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Mishima on Stage: The Black Lizard and Other Plays (review)

Mishima on Stage: The Black Lizard and Other Plays (review) In the poignant "Traces of a Dream on a Single Sheet," Zeami mourns the early death of his eldest son and heir, Motomasa, to whom he had entrusted his own teachings and the teachings of his father. In despair, contemplating the future of his art, Zeami writes, "I see that I am to accomplish nothing more than to turn it all into dust and smoke, unmastered and profitless" (425). Despite his brilliance, Zeami could not envision a future where nö practitioners could read and ponder his concepts or could even have a sense of the person he was. The work Hare began in Zeami's Style (Stanford, CA: Stanford University Press, 1986) has reached a zenith in Zeami: Performance Notes. Joni Koehn Rio Salado College MISHIMA ON STAGE: THE BLACK LIZARD AND OTHER PLAYS. Edited and with an introduction by Laurence Kominz; foreword by Donald Keene. Michigan Monograph Series in Japanese Studies 59. Ann Arbor: Center for Japanese Studies, University of Michigan, 2007. xii + 328 pp. 27 black-andwhite photos. Cloth, $70.00; paper, $26.00. Mishima Yukio is an endlessly fascinating--and endlessly maddening--writer and personality. Due primarily to his spectacular 1970 suicide protesting the weakened role of the emperor and http://www.deepdyve.com/assets/images/DeepDyve-Logo-lg.png Asian Theatre Journal University of Hawai'I Press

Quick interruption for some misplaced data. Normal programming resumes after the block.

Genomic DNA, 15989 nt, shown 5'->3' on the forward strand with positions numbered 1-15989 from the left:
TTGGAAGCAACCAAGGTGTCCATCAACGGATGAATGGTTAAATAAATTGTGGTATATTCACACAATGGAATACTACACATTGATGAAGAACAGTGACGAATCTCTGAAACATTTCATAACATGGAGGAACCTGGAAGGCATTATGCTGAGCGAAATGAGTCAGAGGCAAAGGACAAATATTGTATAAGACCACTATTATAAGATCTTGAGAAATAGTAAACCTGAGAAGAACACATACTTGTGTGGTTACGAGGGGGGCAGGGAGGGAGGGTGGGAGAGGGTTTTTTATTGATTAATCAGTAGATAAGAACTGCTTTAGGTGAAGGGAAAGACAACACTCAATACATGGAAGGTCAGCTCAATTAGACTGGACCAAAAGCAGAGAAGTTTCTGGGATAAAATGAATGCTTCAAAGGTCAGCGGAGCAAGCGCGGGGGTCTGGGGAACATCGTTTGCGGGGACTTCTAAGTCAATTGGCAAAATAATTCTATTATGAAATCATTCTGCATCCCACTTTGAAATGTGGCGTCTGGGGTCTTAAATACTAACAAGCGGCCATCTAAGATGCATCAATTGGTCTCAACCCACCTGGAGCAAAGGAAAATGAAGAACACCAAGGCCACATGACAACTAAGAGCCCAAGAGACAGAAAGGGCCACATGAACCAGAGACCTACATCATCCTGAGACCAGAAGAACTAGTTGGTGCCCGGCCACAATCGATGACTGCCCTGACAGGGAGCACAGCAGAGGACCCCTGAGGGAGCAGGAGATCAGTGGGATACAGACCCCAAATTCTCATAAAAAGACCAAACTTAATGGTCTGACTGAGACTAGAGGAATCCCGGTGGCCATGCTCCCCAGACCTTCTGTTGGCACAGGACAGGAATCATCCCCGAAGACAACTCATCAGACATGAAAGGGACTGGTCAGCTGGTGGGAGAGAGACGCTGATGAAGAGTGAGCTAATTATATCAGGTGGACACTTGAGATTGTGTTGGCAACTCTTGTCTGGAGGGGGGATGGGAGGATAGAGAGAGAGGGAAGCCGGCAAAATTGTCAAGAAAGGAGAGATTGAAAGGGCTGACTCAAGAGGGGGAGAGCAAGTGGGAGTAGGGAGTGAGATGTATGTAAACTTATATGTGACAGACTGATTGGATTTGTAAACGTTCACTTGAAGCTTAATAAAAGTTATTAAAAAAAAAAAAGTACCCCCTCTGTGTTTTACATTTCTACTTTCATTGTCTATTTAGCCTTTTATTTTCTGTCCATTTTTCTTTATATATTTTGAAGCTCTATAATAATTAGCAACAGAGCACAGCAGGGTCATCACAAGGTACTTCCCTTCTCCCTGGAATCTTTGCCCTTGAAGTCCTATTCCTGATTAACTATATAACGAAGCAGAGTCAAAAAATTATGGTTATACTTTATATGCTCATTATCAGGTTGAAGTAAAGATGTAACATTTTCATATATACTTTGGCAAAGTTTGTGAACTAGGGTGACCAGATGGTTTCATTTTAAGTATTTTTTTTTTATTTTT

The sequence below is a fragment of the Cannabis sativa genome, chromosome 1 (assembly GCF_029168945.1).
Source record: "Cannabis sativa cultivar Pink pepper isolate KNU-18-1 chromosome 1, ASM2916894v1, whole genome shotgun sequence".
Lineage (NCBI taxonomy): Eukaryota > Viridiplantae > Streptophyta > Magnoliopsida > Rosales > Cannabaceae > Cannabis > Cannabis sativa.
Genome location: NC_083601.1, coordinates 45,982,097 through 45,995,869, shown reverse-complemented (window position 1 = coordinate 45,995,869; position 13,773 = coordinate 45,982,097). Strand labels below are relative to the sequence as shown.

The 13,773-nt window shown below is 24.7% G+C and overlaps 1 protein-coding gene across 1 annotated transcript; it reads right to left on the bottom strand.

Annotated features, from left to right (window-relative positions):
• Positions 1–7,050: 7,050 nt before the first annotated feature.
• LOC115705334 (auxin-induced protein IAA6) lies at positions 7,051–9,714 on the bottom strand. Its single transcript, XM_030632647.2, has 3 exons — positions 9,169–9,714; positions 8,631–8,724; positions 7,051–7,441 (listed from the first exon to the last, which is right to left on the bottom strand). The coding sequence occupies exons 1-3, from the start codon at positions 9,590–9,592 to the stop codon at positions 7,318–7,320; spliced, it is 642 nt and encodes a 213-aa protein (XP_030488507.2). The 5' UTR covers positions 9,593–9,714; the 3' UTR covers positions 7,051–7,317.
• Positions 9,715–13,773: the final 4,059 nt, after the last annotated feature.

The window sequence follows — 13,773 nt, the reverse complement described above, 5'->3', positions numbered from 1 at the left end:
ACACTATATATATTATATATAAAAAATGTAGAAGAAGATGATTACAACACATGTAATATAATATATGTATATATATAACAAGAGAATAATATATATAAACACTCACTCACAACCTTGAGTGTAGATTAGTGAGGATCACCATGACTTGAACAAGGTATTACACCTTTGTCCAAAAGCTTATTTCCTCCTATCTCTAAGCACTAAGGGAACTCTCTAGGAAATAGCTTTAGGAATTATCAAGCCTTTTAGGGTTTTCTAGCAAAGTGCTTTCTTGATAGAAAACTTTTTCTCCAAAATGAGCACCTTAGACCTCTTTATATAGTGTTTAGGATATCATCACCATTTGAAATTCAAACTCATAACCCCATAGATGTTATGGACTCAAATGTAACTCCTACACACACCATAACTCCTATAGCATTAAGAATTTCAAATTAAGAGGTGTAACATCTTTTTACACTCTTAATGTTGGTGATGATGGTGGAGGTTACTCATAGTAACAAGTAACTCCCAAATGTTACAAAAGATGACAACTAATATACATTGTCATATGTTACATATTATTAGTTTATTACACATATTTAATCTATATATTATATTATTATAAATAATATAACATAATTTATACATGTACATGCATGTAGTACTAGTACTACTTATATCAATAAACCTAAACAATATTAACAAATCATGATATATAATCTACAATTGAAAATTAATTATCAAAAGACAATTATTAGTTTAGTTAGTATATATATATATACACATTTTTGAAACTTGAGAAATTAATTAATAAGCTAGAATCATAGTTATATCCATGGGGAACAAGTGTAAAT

Mishima on Stage: The Black Lizard and Other Plays (review)

Asian Theatre Journal , Volume 26 (1) – Apr 1, 2008

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Publisher
University of Hawai'I Press
Copyright
Copyright © University of Hawai'I Press
ISSN
1527-2109
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Abstract

In the poignant "Traces of a Dream on a Single Sheet," Zeami mourns the early death of his eldest son and heir, Motomasa, to whom he had entrusted his own teachings and the teachings of his father. In despair, contemplating the future of his art, Zeami writes, "I see that I am to accomplish nothing more than to turn it all into dust and smoke, unmastered and profitless" (425). Despite his brilliance, Zeami could not envision a future where nö practitioners could read and ponder his concepts or could even have a sense of the person he was. The work Hare began in Zeami's Style (Stanford, CA: Stanford University Press, 1986) has reached a zenith in Zeami: Performance Notes. Joni Koehn Rio Salado College MISHIMA ON STAGE: THE BLACK LIZARD AND OTHER PLAYS. Edited and with an introduction by Laurence Kominz; foreword by Donald Keene. Michigan Monograph Series in Japanese Studies 59. Ann Arbor: Center for Japanese Studies, University of Michigan, 2007. xii + 328 pp. 27 black-andwhite photos. Cloth, $70.00; paper, $26.00. Mishima Yukio is an endlessly fascinating--and endlessly maddening--writer and personality. Due primarily to his spectacular 1970 suicide protesting the weakened role of the emperor and

Journal

Asian Theatre JournalUniversity of Hawai'I Press

Published: Apr 1, 2008

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